China successfully launched its first communications satellite equipped with an ultra-thin flexible solar wing. This satellite is part of China's ambitious plan to develop a 13,000-satellite broadband megaconstellation in low-Earth orbit, in direct competition with SpaceX's Starlink project.
According to astronomer Jonathan McDowell, who tracks launches on his website, there are currently over 4,500 Starlink satellites in orbit. In the next 10 years, the figure is expected to reach 42,000.
The Lingxi-03 satellite, developed by Beijing-based start-up GalaxySpace, was launched from the Taiyuan Satellite Launch Centre in Shanxi province. The launch took place on Sunday (23 July), with the satellite being carried by a Long March 2D rocket.
One of the key features of the Lingxi-03 satellite is its bendable solar panel, which measures only 1 mm thick. This is comparable to the thickness of a credit card and is just 5 per cent of the thickness of a traditional solar panel.
When folded inside the rocket, the solar array has a thickness of 5 cm. However, once the satellite is operational in orbit, the solar panel expands to an impressive 9 m long and 2.5 m wide.
Prior to this launch, China had utilised similar solar panels to power its Tiangong space station.
According to Zhu Zhengxian, the chief technology officer of GalaxySpace, who spoke to China Science Daily, the solar wings being used are small, lightweight, and easy to store. They are more efficient at absorbing solar energy compared to traditional solar panels and particularly suitable for large-scale stackable satellite launches.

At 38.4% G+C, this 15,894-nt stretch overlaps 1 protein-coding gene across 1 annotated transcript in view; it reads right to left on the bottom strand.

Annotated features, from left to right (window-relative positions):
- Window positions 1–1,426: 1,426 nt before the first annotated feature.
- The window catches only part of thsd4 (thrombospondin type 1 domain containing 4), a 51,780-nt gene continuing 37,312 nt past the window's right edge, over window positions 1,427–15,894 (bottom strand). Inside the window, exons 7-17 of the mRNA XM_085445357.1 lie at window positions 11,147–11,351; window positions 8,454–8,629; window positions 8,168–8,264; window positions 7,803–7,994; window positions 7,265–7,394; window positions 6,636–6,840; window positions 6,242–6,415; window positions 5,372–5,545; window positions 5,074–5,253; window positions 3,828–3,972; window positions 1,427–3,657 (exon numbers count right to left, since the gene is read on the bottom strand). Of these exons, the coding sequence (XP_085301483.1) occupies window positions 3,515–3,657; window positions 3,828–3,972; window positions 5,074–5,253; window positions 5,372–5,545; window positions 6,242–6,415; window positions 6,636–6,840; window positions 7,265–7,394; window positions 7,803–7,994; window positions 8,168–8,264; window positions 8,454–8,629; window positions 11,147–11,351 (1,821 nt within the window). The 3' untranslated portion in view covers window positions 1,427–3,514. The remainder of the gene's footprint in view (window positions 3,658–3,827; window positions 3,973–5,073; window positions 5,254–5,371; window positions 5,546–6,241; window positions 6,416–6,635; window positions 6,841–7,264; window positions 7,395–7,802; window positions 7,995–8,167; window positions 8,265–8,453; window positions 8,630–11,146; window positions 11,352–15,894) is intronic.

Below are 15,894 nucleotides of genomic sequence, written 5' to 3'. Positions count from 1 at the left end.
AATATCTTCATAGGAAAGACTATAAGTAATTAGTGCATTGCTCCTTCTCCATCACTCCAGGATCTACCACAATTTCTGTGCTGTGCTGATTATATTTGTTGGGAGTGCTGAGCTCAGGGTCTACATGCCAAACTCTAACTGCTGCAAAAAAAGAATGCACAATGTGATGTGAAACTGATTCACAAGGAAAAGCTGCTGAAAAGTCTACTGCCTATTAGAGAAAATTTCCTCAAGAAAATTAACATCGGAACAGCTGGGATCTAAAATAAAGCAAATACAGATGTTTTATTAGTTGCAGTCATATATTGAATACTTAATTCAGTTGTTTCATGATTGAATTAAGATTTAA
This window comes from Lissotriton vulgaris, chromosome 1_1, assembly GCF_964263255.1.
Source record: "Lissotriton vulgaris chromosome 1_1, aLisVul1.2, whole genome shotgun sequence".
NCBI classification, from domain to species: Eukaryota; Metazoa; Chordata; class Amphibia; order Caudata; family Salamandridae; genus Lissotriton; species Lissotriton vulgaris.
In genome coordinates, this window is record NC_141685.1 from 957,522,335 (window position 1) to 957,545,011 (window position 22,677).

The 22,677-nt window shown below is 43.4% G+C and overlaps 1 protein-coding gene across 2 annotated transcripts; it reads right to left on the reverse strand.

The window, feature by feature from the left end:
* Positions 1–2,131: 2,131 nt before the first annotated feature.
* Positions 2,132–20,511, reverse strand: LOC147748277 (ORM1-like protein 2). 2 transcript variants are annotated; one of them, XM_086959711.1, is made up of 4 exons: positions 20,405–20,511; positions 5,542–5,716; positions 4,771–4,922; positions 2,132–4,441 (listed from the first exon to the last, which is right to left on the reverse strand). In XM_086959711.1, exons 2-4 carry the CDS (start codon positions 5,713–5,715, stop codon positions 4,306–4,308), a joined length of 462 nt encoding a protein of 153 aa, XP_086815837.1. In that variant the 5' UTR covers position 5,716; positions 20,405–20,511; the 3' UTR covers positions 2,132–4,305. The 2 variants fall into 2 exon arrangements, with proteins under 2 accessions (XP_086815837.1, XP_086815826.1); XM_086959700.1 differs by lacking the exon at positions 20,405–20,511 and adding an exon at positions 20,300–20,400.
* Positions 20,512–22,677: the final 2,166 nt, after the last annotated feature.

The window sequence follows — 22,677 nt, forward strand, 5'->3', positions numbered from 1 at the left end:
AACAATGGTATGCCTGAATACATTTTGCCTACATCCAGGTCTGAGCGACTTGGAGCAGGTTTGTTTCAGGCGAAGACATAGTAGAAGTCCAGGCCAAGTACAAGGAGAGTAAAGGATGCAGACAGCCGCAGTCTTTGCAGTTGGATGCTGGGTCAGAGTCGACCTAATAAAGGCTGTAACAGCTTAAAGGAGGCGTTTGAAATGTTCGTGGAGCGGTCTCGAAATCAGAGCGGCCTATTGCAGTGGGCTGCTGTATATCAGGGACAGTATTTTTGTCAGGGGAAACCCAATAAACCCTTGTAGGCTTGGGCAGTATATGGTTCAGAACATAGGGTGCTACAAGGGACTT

The Lingxi-03 satellite is equipped with a digital payload capable of handling high volumes of data, reaching tens of gigabytes per second.
Its main objectives include testing technologies related to next-generation low-orbit broadband communications, active thermal control, and stackable satellite release, as told to CCTV by Hu Zhao, the satellite's chief commander.
Hu further said that the Lingxi-03 satellite possesses the capabilities of a ground-based station and can analyse a huge amount of user information.
GalaxySpace, established in 2018, is the first company in China solely dedicated to satellite-based internet services. In September, the company raised funding that valued it at $1.58 billion.
In March 2022, GalaxySpace successfully launched six communications satellites into low-Earth orbit for an experimental network called the "mini-spider constellation." The company conducted successful 5G network tests as part of this initiative.
China and various Western companies have proposed megaconstellation plans, which could result in a total of over 60,000 satellites in low-Earth orbit. This increase in satellite numbers could lead to a more crowded and potentially more dangerous environment.
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